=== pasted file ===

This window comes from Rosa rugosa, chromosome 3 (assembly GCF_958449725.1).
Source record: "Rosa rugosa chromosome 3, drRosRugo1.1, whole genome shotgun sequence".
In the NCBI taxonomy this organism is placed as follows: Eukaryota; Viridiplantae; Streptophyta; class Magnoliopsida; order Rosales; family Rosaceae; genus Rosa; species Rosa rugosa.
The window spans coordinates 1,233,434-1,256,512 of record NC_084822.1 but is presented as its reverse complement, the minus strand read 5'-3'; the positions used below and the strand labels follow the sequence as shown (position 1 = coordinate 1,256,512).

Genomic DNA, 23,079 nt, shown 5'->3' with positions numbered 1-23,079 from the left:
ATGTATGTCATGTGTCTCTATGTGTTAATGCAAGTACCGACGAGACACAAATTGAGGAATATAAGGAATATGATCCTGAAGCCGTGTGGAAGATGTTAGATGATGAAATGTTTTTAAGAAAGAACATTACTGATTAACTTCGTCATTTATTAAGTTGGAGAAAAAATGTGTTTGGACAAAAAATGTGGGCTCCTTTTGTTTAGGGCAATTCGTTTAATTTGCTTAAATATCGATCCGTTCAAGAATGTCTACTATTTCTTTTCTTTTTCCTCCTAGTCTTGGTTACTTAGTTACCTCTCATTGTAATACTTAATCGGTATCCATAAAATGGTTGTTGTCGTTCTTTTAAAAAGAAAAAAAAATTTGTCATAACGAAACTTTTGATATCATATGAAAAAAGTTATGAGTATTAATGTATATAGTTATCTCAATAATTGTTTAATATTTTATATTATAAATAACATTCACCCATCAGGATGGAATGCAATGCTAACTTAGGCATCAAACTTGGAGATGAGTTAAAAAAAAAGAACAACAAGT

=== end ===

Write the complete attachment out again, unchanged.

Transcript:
This window comes from Rosa rugosa, chromosome 3 (assembly GCF_958449725.1).
Source record: "Rosa rugosa chromosome 3, drRosRugo1.1, whole genome shotgun sequence".
In the NCBI taxonomy this organism is placed as follows: Eukaryota; Viridiplantae; Streptophyta; class Magnoliopsida; order Rosales; family Rosaceae; genus Rosa; species Rosa rugosa.
The window spans coordinates 1,233,434-1,256,512 of record NC_084822.1 but is presented as its reverse complement, the minus strand read 5'-3'; the positions used below and the strand labels follow the sequence as shown (position 1 = coordinate 1,256,512).

Genomic DNA, 23,079 nt, shown 5'->3' with positions numbered 1-23,079 from the left:
ATGTATGTCATGTGTCTCTATGTGTTAATGCAAGTACCGACGAGACACAAATTGAGGAATATAAGGAATATGATCCTGAAGCCGTGTGGAAGATGTTAGATGATGAAATGTTTTTAAGAAAGAACATTACTGATTAACTTCGTCATTTATTAAGTTGGAGAAAAAATGTGTTTGGACAAAAAATGTGGGCTCCTTTTGTTTAGGGCAATTCGTTTAATTTGCTTAAATATCGATCCGTTCAAGAATGTCTACTATTTCTTTTCTTTTTCCTCCTAGTCTTGGTTACTTAGTTACCTCTCATTGTAATACTTAATCGGTATCCATAAAATGGTTGTTGTCGTTCTTTTAAAAAGAAAAAAAAATTTGTCATAACGAAACTTTTGATATCATATGAAAAAAGTTATGAGTATTAATGTATATAGTTATCTCAATAATTGTTTAATATTTTATATTATAAATAACATTCACCCATCAGGATGGAATGCAATGCTAACTTAGGCATCAAACTTGGAGATGAGTTAAAAAAAAAGAACAACAAGT